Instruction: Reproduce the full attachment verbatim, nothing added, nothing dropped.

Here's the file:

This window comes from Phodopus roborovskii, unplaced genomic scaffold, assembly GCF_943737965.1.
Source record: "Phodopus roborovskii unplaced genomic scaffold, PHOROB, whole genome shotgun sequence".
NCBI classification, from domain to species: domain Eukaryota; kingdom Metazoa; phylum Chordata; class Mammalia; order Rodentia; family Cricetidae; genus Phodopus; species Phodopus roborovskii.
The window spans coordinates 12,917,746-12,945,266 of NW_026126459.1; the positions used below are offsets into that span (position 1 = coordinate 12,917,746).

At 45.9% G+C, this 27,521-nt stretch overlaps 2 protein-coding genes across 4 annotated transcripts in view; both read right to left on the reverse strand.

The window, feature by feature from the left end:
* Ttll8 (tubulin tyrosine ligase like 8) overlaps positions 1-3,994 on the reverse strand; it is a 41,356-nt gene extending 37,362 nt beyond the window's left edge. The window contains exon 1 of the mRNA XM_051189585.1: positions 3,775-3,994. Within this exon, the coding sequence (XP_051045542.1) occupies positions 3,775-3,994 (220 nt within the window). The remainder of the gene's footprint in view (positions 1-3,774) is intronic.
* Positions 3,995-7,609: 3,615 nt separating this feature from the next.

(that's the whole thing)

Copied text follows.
This window comes from Phodopus roborovskii, unplaced genomic scaffold, assembly GCF_943737965.1.
Source record: "Phodopus roborovskii unplaced genomic scaffold, PHOROB, whole genome shotgun sequence".
NCBI classification, from domain to species: domain Eukaryota; kingdom Metazoa; phylum Chordata; class Mammalia; order Rodentia; family Cricetidae; genus Phodopus; species Phodopus roborovskii.
The window spans coordinates 12,917,746-12,945,266 of NW_026126459.1; the positions used below are offsets into that span (position 1 = coordinate 12,917,746).

At 45.9% G+C, this 27,521-nt stretch overlaps 2 protein-coding genes across 4 annotated transcripts in view; both read right to left on the reverse strand.

The window, feature by feature from the left end:
* Ttll8 (tubulin tyrosine ligase like 8) overlaps positions 1-3,994 on the reverse strand; it is a 41,356-nt gene extending 37,362 nt beyond the window's left edge. The window contains exon 1 of the mRNA XM_051189585.1: positions 3,775-3,994. Within this exon, the coding sequence (XP_051045542.1) occupies positions 3,775-3,994 (220 nt within the window). The remainder of the gene's footprint in view (positions 1-3,774) is intronic.
* Positions 3,995-7,609: 3,615 nt separating this feature from the next.